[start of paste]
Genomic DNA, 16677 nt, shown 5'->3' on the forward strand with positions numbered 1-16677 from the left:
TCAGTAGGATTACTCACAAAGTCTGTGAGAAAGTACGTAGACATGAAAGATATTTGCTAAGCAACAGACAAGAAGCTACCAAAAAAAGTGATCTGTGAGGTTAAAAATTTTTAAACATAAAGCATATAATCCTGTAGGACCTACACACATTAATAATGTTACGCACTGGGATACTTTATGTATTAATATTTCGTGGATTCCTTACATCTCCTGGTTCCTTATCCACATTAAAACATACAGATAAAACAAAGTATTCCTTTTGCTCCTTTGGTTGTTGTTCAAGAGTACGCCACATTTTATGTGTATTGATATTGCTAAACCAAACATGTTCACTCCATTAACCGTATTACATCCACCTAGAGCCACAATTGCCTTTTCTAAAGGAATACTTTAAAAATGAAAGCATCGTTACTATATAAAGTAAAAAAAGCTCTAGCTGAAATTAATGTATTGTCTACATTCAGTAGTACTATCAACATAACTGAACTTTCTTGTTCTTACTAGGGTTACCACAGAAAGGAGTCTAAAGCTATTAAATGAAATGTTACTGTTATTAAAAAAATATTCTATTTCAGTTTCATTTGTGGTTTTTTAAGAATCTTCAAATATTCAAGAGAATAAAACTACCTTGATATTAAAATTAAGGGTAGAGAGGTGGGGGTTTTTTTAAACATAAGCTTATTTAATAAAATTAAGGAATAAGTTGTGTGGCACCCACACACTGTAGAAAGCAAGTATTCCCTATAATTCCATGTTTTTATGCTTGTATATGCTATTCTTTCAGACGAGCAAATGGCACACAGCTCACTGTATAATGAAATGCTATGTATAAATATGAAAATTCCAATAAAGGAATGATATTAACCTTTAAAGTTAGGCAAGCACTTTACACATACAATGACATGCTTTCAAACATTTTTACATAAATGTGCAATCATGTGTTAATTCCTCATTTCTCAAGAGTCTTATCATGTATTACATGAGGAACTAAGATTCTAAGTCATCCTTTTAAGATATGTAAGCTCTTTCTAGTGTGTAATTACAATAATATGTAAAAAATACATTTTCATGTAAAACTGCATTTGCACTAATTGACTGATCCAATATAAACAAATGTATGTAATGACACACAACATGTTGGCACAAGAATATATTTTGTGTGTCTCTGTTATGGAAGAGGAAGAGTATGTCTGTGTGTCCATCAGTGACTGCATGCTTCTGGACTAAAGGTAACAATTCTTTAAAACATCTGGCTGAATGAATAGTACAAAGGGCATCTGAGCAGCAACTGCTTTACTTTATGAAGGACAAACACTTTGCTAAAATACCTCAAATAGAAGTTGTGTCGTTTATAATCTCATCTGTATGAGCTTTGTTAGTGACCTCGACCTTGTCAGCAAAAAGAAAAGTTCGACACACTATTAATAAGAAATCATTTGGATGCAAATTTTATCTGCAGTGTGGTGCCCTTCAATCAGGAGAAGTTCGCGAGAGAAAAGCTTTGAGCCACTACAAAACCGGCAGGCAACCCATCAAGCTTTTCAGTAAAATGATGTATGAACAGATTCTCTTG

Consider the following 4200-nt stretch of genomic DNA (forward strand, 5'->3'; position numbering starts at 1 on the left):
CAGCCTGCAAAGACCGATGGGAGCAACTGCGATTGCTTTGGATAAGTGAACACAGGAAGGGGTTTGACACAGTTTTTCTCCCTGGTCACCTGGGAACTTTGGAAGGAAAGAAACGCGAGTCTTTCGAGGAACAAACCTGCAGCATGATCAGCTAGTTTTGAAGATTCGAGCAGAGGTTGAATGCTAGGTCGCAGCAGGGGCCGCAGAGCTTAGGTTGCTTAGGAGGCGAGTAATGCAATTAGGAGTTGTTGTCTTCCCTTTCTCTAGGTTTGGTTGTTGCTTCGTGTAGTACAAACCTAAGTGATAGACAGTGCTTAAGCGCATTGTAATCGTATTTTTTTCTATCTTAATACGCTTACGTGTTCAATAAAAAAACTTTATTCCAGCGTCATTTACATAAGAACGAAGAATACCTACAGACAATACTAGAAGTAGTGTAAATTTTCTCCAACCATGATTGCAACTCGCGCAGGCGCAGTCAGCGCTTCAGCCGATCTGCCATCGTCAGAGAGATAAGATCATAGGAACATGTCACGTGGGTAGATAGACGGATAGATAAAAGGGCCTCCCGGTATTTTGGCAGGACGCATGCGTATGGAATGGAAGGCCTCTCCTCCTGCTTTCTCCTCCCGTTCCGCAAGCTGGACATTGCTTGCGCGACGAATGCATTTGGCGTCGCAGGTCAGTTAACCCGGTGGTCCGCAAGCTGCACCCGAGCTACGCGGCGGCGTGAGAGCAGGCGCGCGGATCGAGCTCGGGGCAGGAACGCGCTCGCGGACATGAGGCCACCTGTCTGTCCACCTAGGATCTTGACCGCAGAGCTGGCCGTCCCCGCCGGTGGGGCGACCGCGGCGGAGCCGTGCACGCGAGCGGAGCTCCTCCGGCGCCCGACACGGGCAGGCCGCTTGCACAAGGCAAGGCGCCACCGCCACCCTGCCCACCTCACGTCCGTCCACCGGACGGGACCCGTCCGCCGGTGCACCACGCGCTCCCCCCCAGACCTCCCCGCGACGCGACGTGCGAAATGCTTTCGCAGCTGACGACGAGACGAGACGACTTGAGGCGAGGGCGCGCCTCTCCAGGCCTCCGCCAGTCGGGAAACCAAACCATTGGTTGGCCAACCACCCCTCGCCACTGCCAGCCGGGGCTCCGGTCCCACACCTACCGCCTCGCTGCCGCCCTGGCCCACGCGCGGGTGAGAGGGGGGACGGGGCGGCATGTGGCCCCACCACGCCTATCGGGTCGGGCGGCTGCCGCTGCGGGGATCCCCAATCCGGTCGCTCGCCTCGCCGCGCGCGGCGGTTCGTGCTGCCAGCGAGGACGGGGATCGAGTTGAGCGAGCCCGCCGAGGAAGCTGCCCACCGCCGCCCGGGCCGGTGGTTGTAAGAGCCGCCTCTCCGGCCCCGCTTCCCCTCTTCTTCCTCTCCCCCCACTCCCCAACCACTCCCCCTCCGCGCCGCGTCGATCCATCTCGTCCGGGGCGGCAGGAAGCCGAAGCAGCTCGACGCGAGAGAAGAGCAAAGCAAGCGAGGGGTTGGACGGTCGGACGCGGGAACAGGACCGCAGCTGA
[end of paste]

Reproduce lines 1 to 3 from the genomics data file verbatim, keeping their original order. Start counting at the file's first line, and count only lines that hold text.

Genomic DNA, 16677 nt, shown 5'->3' on the forward strand with positions numbered 1-16677 from the left:
TCAGTAGGATTACTCACAAAGTCTGTGAGAAAGTACGTAGACATGAAAGATATTTGCTAAGCAACAGACAAGAAGCTACCAAAAAAAGTGATCTGTGAGGTTAAAAATTTTTAAACATAAAGCATATAATCCTGTAGGACCTACACACATTAATAATGTTACGCACTGGGATACTTTATGTATTAATATTTCGTGGATTCCTTACATCTCCTGGTTCCTTATCCACATTAAAACATACAGATAAAACAAAGTATTCCTTTTGCTCCTTTGGTTGTTGTTCAAGAGTACGCCACATTTTATGTGTATTGATATTGCTAAACCAAACATGTTCACTCCATTAACCGTATTACATCCACCTAGAGCCACAATTGCCTTTTCTAAAGGAATACTTTAAAAATGAAAGCATCGTTACTATATAAAGTAAAAAAAGCTCTAGCTGAAATTAATGTATTGTCTACATTCAGTAGTACTATCAACATAACTGAACTTTCTTGTTCTTACTAGGGTTACCACAGAAAGGAGTCTAAAGCTATTAAATGAAATGTTACTGTTATTAAAAAAATATTCTATTTCAGTTTCATTTGTGGTTTTTTAAGAATCTTCAAATATTCAAGAGAATAAAACTACCTTGATATTAAAATTAAGGGTAGAGAGGTGGGGGTTTTTTTAAACATAAGCTTATTTAATAAAATTAAGGAATAAGTTGTGTGGCACCCACACACTGTAGAAAGCAAGTATTCCCTATAATTCCATGTTTTTATGCTTGTATATGCTATTCTTTCAGACGAGCAAATGGCACACAGCTCACTGTATAATGAAATGCTATGTATAAATATGAAAATTCCAATAAAGGAATGATATTAACCTTTAAAGTTAGGCAAGCACTTTACACATACAATGACATGCTTTCAAACATTTTTACATAAATGTGCAATCATGTGTTAATTCCTCATTTCTCAAGAGTCTTATCATGTATTACATGAGGAACTAAGATTCTAAGTCATCCTTTTAAGATATGTAAGCTCTTTCTAGTGTGTAATTACAATAATATGTAAAAAATACATTTTCATGTAAAACTGCATTTGCACTAATTGACTGATCCAATATAAACAAATGTATGTAATGACACACAACATGTTGGCACAAGAATATATTTTGTGTGTCTCTGTTATGGAAGAGGAAGAGTATGTCTGTGTGTCCATCAGTGACTGCATGCTTCTGGACTAAAGGTAACAATTCTTTAAAACATCTGGCTGAATGAATAGTACAAAGGGCATCTGAGCAGCAACTGCTTTACTTTATGAAGGACAAACACTTTGCTAAAATACCTCAAATAGAAGTTGTGTCGTTTATAATCTCATCTGTATGAGCTTTGTTAGTGACCTCGACCTTGTCAGCAAAAAGAAAAGTTCGACACACTATTAATAAGAAATCATTTGGATGCAAATTTTATCTGCAGTGTGGTGCCCTTCAATCAGGAGAAGTTCGCGAGAGAAAAGCTTTGAGCCACTACAAAACCGGCAGGCAACCCATCAAGCTTTTCAGTAAAATGATGTATGAACAGATTCTCTTG

Consider the following 4200-nt stretch of genomic DNA (forward strand, 5'->3'; position numbering starts at 1 on the left):